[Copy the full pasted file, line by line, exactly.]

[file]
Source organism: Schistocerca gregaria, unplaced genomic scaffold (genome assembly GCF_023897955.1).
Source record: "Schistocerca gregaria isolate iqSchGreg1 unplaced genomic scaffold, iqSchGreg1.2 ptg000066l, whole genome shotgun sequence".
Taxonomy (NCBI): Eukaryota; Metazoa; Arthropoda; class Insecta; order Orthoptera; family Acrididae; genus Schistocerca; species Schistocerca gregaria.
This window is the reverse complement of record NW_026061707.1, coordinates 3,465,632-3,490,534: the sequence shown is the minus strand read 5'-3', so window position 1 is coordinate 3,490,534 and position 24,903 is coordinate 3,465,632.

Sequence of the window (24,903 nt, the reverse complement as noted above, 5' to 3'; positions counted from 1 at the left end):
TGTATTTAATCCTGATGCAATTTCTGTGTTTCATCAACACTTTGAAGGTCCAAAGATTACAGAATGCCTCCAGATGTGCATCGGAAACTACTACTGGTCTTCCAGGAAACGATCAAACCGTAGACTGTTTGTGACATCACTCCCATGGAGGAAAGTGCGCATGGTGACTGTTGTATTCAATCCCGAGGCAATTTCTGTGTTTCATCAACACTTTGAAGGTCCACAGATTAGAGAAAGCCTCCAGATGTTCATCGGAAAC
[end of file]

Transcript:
Source organism: Schistocerca gregaria, unplaced genomic scaffold (genome assembly GCF_023897955.1).
Source record: "Schistocerca gregaria isolate iqSchGreg1 unplaced genomic scaffold, iqSchGreg1.2 ptg000066l, whole genome shotgun sequence".
Taxonomy (NCBI): Eukaryota; Metazoa; Arthropoda; class Insecta; order Orthoptera; family Acrididae; genus Schistocerca; species Schistocerca gregaria.
This window is the reverse complement of record NW_026061707.1, coordinates 3,465,632-3,490,534: the sequence shown is the minus strand read 5'-3', so window position 1 is coordinate 3,490,534 and position 24,903 is coordinate 3,465,632.

Sequence of the window (24,903 nt, the reverse complement as noted above, 5' to 3'; positions counted from 1 at the left end):
TGTATTTAATCCTGATGCAATTTCTGTGTTTCATCAACACTTTGAAGGTCCAAAGATTACAGAATGCCTCCAGATGTGCATCGGAAACTACTACTGGTCTTCCAGGAAACGATCAAACCGTAGACTGTTTGTGACATCACTCCCATGGAGGAAAGTGCGCATGGTGACTGTTGTATTCAATCCCGAGGCAATTTCTGTGTTTCATCAACACTTTGAAGGTCCACAGATTAGAGAAAGCCTCCAGATGTTCATCGGAAAC